ARBIL, Iraq, Dec 11 (AFP)
A top Iraqi Kurdish leader on Tuesday said the Kurds want a deal with Washington that would protect their rights as well ensure long term American troops presence in the country.
On his arrival from a visit to Washington, Omar Fatah, deputy prime minister of Iraq's northern Kurdish government, said they want a "strategic agreement with the Americans" similar to the one between Washington and Baghdad signed last month.
That was for a long-term economic and political agreement that would also keep American forces in Iraq beyond 2008.
"We expressed our pleasure about the agreement between Washington and Baghdad," said Fatah, adding that Iraqi Kurds want a similar deal.
"We want an agreement that would see that Kurds are not oppressed again," he said, referring to atrocities committed by the former regime against them.
Fatah said that, during his visit, he also told US leaders that the Kurds were in favour of a long-term American presence in Iraq.
"We told the Americans that Kurdistan does not support early withdrawal of US troops. We want the troops to be present until a democratic and federal Iraq is built," Fatah said.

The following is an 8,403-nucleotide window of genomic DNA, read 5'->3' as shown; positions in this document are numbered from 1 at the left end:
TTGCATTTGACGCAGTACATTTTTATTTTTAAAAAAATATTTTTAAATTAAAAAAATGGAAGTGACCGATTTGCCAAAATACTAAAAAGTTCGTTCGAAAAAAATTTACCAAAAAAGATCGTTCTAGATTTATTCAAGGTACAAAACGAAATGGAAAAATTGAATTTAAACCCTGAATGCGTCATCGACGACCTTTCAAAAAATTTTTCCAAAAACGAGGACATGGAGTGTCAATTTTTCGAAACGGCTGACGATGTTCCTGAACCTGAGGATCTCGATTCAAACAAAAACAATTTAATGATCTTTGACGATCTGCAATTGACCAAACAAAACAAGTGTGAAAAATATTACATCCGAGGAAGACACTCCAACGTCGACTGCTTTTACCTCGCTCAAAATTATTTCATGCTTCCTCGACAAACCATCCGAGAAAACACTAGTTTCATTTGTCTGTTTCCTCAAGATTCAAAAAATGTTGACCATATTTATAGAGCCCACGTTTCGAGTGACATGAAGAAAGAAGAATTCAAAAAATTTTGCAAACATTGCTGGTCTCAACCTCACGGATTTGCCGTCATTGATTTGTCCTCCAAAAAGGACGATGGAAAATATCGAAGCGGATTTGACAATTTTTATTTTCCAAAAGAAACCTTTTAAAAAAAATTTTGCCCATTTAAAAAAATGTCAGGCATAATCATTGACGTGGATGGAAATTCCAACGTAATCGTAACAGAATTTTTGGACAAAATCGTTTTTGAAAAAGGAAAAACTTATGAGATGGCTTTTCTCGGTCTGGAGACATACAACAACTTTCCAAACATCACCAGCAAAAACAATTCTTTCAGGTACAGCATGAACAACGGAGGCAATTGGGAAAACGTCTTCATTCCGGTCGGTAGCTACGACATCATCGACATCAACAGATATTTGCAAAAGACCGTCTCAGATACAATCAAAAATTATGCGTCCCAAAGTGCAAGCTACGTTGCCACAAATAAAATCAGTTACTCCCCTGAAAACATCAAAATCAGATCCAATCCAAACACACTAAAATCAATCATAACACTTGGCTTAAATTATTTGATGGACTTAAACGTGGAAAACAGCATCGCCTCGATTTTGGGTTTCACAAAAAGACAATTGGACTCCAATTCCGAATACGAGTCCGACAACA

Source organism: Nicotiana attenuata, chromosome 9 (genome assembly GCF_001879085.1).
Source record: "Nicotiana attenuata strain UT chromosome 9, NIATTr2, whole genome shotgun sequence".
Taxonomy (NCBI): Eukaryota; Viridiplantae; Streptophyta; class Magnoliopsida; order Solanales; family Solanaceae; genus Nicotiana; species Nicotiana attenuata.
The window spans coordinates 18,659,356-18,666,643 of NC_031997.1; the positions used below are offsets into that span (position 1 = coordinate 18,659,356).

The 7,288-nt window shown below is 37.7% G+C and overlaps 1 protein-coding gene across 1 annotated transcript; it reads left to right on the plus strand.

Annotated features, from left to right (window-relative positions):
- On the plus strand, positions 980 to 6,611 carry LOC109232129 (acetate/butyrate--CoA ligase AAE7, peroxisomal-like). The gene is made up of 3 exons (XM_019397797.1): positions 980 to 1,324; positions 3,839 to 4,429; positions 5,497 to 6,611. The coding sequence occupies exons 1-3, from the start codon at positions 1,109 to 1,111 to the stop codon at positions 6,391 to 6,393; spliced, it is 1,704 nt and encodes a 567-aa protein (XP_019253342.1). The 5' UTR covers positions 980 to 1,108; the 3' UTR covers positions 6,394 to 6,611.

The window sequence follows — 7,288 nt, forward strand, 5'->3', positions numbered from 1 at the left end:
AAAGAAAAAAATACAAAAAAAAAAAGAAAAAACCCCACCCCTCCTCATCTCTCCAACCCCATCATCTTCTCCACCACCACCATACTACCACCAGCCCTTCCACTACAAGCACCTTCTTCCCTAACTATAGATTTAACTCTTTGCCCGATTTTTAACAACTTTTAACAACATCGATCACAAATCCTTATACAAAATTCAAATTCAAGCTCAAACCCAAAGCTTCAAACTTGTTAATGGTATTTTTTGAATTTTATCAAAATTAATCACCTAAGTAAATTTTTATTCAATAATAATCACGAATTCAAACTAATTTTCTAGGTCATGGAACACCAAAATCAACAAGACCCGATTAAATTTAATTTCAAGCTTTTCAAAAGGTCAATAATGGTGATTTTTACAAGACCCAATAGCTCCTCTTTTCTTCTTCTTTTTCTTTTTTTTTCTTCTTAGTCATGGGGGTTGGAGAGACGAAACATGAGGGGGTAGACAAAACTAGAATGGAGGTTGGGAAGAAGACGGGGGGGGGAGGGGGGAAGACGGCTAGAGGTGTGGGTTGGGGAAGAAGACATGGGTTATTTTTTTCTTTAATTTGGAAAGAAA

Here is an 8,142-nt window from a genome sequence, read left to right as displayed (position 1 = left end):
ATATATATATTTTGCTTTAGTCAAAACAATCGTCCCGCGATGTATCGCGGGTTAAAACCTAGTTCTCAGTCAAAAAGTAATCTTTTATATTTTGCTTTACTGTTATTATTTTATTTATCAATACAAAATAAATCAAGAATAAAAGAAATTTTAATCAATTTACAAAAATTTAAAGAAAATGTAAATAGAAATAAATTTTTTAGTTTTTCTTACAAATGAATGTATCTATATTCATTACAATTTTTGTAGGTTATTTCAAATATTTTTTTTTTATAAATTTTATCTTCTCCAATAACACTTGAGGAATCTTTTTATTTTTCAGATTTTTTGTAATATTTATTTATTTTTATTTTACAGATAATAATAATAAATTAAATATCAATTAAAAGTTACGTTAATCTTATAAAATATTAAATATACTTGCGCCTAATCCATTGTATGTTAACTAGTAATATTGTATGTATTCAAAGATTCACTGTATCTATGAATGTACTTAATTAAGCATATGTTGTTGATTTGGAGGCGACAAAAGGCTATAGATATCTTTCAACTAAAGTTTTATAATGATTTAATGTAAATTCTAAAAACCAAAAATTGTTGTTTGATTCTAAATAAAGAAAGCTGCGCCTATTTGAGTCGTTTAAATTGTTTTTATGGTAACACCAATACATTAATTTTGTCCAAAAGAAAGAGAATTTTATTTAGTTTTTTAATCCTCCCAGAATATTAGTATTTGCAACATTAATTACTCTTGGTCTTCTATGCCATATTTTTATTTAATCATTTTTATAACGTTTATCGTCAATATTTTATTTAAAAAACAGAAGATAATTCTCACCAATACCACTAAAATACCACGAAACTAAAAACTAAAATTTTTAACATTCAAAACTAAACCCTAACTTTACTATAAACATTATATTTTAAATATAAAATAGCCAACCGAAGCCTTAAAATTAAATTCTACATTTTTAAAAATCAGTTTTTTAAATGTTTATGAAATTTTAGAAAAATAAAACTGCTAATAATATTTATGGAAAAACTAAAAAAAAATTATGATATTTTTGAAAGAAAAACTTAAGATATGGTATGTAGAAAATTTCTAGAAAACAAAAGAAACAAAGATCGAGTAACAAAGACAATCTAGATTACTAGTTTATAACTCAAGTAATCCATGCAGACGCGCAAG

The Kurdish leader also said Washington urged the regional administration to restrain signing oil deals with foreign companies until Baghdad passed an oil law.
"The Americans told us not to rush in signing oil contracts and said 'we know your situation is bad and need investments but we feel it is better to wait till the Iaqi oil law is passed.'"
However, Fatah said the Kurdish government had the right to sign the contracts, as the revenues generated would be used to reconstruct "thousands of villages destroyed by the former regime."
The Kurdish government is currently engaged in a heated stand-off with Baghdad over the signing of oil deals in the absence of a central oil law.
The regional administration has signed 15 deals with 20 foreign companies to explore and export oil in its territory, angering Baghdad which is yet to pass an oil bill that has been pending in parliament for nearly a year.